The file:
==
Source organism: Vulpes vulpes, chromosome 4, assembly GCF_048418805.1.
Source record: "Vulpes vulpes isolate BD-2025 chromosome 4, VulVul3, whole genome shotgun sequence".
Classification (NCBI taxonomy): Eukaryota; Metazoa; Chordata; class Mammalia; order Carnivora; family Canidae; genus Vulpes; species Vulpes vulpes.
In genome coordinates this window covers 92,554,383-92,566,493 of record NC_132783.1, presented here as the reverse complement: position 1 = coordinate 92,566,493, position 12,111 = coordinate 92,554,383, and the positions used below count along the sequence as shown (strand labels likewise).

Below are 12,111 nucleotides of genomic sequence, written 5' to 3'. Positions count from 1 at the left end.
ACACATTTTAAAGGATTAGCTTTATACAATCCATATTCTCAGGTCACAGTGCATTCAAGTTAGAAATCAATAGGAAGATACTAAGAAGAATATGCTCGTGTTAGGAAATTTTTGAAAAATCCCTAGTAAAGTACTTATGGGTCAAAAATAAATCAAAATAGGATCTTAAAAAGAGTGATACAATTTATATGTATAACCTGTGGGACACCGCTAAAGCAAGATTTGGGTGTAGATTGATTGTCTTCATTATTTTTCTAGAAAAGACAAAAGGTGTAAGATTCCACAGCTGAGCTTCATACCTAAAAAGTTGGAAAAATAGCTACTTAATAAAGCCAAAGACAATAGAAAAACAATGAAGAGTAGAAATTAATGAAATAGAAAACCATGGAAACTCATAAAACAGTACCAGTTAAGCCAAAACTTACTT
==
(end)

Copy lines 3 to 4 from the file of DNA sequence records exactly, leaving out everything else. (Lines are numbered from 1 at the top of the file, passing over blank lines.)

Classification (NCBI taxonomy): Eukaryota; Metazoa; Chordata; class Mammalia; order Carnivora; family Canidae; genus Vulpes; species Vulpes vulpes.
In genome coordinates this window covers 92,554,383-92,566,493 of record NC_132783.1, presented here as the reverse complement: position 1 = coordinate 92,566,493, position 12,111 = coordinate 92,554,383, and the positions used below count along the sequence as shown (strand labels likewise).